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Company accused of deception turns over to Veterans Affairs

The U.S. Department of Veterans Affairs will receive a website,, from a marketing company accused of deceiving veterans by steering them to for-profit colleges while it masqueraded as an unbiased source of information.

QuinStreet, a publicly held Foster City, Calif.-based company, on Wednesday announced that it has entered into an agreement with the attorneys general from 15 states who were investigating the company for potential violations of consumer protection laws.

The company disclosed the settlement in an SEC filing

The states involved in the settlement alleged that the company duped users by implying that military education benefits could only be used at schools listed on its website, when in fact it the list of schools was incomplete. also allegedly said its information was unbiased and comprehensive when in fact only clients of the company were listed on the site.

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"This company preyed on our veterans who received educational benefits as a result of their military service to our country," Kentucky Attorney General Jack Conway said in a news release after the settlement. "The actions were unconscionable and purposefully drove veterans to for-profit colleges who were perhaps more interested in getting their hands on the federal benefits than in educating our soldiers and their families."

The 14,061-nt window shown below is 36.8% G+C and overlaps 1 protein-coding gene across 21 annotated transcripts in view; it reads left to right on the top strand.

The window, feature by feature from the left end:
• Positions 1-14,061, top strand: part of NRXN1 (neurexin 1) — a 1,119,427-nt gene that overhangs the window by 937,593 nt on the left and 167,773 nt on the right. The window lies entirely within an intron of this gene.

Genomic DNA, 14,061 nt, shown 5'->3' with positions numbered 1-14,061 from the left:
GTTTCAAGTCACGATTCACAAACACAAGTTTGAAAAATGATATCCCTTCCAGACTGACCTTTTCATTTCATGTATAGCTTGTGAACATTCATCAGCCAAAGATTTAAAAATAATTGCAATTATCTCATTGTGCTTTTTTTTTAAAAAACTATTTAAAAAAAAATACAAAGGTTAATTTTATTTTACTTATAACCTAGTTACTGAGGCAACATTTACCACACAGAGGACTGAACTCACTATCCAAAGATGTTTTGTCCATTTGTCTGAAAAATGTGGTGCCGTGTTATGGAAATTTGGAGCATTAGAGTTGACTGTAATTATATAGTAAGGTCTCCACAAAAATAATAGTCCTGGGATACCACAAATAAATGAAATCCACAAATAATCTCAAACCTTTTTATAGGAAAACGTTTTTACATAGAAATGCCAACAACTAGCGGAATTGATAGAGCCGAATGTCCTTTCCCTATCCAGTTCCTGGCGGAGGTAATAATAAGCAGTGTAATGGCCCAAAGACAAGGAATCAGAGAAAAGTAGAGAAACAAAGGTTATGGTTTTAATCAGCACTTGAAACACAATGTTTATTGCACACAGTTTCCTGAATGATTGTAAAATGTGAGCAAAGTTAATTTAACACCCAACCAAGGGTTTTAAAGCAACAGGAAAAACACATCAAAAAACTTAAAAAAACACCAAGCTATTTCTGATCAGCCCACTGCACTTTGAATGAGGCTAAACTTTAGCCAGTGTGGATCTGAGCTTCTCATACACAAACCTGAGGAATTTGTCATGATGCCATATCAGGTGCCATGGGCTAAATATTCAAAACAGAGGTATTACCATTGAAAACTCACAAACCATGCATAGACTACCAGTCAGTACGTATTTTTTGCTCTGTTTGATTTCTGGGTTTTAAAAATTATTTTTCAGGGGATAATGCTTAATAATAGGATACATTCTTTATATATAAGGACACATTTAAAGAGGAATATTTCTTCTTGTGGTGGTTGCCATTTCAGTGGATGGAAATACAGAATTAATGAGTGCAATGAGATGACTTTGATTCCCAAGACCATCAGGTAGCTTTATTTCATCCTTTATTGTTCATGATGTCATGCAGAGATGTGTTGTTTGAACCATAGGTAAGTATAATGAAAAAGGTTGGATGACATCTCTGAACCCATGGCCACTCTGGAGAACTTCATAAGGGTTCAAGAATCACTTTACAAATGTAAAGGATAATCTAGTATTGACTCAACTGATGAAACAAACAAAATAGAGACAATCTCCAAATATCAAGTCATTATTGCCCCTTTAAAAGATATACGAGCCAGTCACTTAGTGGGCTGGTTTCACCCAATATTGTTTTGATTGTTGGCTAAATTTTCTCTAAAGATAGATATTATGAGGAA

While it admits no wrongdoing, QuinStreet is donating the website’s address to Veterans Affairs and is paying $2.5 million to reimburse states for investigation costs, according to the SEC filing on the case.

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QuinStreet runs hundreds of websites that collect a fee by driving users to educational institutions.

Current disclaimers on point out there is no affiliation with the government. However, a year ago the disclaimers were absent from the site, reported. 

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